On 8/16/2013 7:05 PM, Jim Burns wrote: > On 8/16/2013 4:54 AM, Peter Percival wrote: >> Can addition be defined in terms of multiplication? I.e., >> is there a formula in the language of arithmetic >> >> x + y = z <-> ... >> >> such that in '...' any of the symbols of arithmetic >> except + may occur? Or, alternatively, is there a >> formula in the language of arithmetic >> >> x + y = ... >> >> with the same requirement? >> >> The symbols of arithmetic (for the purpose of this question) are either >> >> individual variables, (classical) logical constants including =, >> S, +, *, and punctuation marks; >> >> or the above with < as an additional binary predicate symbol. > > How about > > x + y = z <-> 2^x * 2^y = 2^z > > where 2^x is just an abbreviation for the function 2pwr: N -> N, > defined by > 2pwr(0) = 1 > > 2pwr( Sx ) = 2 * 2pwr( x ) > > It's true that I use the successor S, which I hear implicitly > uses addition, but without S I don't see how to do much of > anything at all. > > I wonder how Nam defines * without using either + or S. > > Come to think of it, if I can use S, why can't I just > go ahead and define + in the usual (so far as I know) fashion > x + 0 = x > > x + Sy = S(x + y) > > It seems to me that, if one is going to do arithmetic > without addition, unique prime factorization becomes central.
I have not really developed my ideas in this area much. However, while trying to consider certain alternative interpretations for some sentences in which I had been interested, I came up with the following:
AxAy(xcy <-> (Az(ycz -> xcz) /\ Ez(xcz /\ -ycz)))
may be interpreted as "x is a proper divisor of y" and
AxAy(xey <-> (Az(ycz -> xez) /\ Ez(xez /\ -ycz)))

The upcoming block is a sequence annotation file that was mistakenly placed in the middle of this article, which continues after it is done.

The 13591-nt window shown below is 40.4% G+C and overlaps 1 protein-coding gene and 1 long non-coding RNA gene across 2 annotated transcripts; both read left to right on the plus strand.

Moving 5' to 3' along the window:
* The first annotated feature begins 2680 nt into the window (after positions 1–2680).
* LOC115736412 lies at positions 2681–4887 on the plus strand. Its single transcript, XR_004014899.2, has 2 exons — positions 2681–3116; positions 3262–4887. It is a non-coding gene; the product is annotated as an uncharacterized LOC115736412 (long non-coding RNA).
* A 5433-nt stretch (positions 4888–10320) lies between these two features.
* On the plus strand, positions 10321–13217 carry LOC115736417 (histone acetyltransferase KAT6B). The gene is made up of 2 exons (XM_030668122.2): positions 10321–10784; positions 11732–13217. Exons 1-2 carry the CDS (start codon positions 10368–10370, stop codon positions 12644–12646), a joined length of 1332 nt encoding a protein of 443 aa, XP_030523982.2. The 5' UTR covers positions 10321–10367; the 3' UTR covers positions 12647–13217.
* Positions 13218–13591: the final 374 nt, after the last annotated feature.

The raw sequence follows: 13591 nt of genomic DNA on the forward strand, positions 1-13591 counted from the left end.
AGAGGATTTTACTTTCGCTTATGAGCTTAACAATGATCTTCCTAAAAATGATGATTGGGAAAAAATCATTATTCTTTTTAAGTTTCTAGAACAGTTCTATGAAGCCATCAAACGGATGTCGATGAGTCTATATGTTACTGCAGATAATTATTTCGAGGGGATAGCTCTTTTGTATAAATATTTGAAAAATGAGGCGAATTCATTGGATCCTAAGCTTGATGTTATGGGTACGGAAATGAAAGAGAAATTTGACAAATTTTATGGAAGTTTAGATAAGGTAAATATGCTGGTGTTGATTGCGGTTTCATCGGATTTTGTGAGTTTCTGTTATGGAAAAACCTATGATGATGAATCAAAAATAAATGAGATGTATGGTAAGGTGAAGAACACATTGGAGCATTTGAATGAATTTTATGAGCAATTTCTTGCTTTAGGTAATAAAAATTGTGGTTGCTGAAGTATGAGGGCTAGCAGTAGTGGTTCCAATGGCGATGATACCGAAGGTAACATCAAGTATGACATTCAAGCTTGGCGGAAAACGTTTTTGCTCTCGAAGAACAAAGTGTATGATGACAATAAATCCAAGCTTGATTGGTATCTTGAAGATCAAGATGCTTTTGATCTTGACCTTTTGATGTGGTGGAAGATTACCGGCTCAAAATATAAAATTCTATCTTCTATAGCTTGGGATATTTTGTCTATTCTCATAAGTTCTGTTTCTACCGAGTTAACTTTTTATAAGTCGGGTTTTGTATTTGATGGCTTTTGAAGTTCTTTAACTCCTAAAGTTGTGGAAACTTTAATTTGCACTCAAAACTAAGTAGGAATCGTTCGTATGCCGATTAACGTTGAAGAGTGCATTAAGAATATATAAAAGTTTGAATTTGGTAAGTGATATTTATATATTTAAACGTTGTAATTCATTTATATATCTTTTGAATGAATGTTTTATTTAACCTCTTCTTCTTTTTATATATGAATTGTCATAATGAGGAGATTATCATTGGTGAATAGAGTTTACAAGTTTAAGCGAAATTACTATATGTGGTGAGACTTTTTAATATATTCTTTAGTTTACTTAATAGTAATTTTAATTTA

may be interpreted as "x is a prime divisor of y".
The idea here, of course, is to begin with respect to aliquot parts (a proper part relation is irreflexive and transitive).
Because of relatively simple analogous constructions discussed in Ian Fleming's "Combinatorics of Finite Sets" the only model for these sentences which I have considered are the natural numbers with no squares (powers) in their prime decompositions.
The sentence which distinguishes interpretation of the predicates is
As I said, I have not really thought about this except with respect to a very simple model for the purpose of alternative interpretation.
The material in Fleming's book that influenced the restriction on the model is the fact that the poset of subsets of an n-set can be considered as the poset of divisors of square-free numbers under division. So, from the point of view of set theory, this would be the relevant case for comparison.
I have begun thinking about developing this for a theory of arithmetic. But, I am not an arithmetician. Heck, I am not even a mathematician. :-)
Beginning with divisors is a bit different from what you had in mind. But, given your statement, I thought I would throw this into the mix.